SAN FRANCISCO (AP) — A group of free-lance writers has filed a federal suit arguing they should get part of the fees that online publishers charge customers for downloading articles on the Internet.
The group wants royalties from Illinois-based Bell & Howell Information & Learning Co.; Massachusetts-based Northern Light Technology Corp.; and Toronto-based Thomson Corp. and its subsidiaries, Gale Group Inc. and Thomson Business Information.
Database operators often pay publishers for the material and then charge online users to download them. Writers generally do not receive a cut of the money. The writers in the suit claim that is a violation of copyright law because they never signed away the rights to their work.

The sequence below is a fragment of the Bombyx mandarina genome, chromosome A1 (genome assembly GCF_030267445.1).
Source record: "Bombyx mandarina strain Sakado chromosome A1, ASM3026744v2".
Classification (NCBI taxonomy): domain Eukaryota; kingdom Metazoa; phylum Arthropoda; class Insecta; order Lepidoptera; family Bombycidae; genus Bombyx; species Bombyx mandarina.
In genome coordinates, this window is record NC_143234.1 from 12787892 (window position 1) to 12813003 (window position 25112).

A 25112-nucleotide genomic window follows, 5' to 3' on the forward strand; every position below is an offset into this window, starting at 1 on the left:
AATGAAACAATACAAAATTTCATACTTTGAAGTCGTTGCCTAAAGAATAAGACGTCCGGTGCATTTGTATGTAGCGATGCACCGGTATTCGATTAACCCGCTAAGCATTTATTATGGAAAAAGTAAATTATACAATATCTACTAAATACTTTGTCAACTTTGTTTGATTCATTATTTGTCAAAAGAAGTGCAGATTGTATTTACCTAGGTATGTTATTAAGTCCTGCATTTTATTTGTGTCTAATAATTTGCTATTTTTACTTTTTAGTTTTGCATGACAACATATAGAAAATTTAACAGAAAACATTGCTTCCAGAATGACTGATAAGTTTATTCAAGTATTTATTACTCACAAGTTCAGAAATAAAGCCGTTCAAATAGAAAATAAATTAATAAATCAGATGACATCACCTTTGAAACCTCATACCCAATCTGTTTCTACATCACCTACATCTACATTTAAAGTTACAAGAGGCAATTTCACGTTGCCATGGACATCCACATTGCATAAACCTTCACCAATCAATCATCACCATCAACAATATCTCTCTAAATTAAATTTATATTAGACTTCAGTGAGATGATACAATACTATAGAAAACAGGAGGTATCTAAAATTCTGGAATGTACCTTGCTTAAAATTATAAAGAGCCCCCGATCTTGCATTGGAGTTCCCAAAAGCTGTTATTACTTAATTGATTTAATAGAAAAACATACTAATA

The writers are seeking class-action status, which means as many as 10,000 writers could be affected.
The suit lists four articles the publishers allegedly resold without permission: an excerpt from the book "Citizen Perot: His Life and Times," by Gerald Posner; "Roberto Clemente Went to Bat for All Latin Ballplayers," a Smithsonian magazine article by Jay Feldman; and an excerpt from the book "The American Way of Birth," by Jessica Mitford.
David Seuss, chief executive of Northern Light, one of the companies named in the suit, said the company has 20 million articles in its database and has no way of knowing what contract terms writers and publishers agreed to before the company bought the material.
He said the company will delete copyrighted articles from its database.